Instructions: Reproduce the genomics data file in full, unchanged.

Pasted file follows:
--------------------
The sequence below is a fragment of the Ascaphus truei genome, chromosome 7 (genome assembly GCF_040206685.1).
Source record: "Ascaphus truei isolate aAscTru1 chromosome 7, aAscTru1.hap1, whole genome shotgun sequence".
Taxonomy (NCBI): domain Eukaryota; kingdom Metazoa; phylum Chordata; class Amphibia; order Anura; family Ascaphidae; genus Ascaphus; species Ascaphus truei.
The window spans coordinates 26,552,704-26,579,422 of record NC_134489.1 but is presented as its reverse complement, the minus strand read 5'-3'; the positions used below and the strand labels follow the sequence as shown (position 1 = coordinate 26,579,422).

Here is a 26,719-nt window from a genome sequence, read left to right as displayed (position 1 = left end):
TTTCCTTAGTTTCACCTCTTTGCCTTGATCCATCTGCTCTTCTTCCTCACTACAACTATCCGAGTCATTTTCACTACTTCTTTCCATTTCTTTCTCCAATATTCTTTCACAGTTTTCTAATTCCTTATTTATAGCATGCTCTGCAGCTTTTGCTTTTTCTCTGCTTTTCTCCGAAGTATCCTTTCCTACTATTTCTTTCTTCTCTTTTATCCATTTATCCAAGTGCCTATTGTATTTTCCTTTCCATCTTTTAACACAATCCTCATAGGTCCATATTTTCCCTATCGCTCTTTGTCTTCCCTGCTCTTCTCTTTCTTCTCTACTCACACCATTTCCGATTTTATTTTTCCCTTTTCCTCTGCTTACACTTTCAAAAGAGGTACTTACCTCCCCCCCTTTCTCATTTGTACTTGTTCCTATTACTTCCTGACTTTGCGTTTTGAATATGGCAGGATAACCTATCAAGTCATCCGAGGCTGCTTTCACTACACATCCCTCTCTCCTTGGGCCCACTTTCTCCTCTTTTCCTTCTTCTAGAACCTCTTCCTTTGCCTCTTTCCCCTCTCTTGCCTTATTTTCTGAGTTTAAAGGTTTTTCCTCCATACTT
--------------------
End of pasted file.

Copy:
The sequence below is a fragment of the Ascaphus truei genome, chromosome 7 (genome assembly GCF_040206685.1).
Source record: "Ascaphus truei isolate aAscTru1 chromosome 7, aAscTru1.hap1, whole genome shotgun sequence".
Taxonomy (NCBI): domain Eukaryota; kingdom Metazoa; phylum Chordata; class Amphibia; order Anura; family Ascaphidae; genus Ascaphus; species Ascaphus truei.
The window spans coordinates 26,552,704-26,579,422 of record NC_134489.1 but is presented as its reverse complement, the minus strand read 5'-3'; the positions used below and the strand labels follow the sequence as shown (position 1 = coordinate 26,579,422).

Here is a 26,719-nt window from a genome sequence, read left to right as displayed (position 1 = left end):
TTTCCTTAGTTTCACCTCTTTGCCTTGATCCATCTGCTCTTCTTCCTCACTACAACTATCCGAGTCATTTTCACTACTTCTTTCCATTTCTTTCTCCAATATTCTTTCACAGTTTTCTAATTCCTTATTTATAGCATGCTCTGCAGCTTTTGCTTTTTCTCTGCTTTTCTCCGAAGTATCCTTTCCTACTATTTCTTTCTTCTCTTTTATCCATTTATCCAAGTGCCTATTGTATTTTCCTTTCCATCTTTTAACACAATCCTCATAGGTCCATATTTTCCCTATCGCTCTTTGTCTTCCCTGCTCTTCTCTTTCTTCTCTACTCACACCATTTCCGATTTTATTTTTCCCTTTTCCTCTGCTTACACTTTCAAAAGAGGTACTTACCTCCCCCCCTTTCTCATTTGTACTTGTTCCTATTACTTCCTGACTTTGCGTTTTGAATATGGCAGGATAACCTATCAAGTCATCCGAGGCTGCTTTCACTACACATCCCTCTCTCCTTGGGCCCACTTTCTCCTCTTTTCCTTCTTCTAGAACCTCTTCCTTTGCCTCTTTCCCCTCTCTTGCCTTATTTTCTGAGTTTAAAGGTTTTTCCTCCATACTT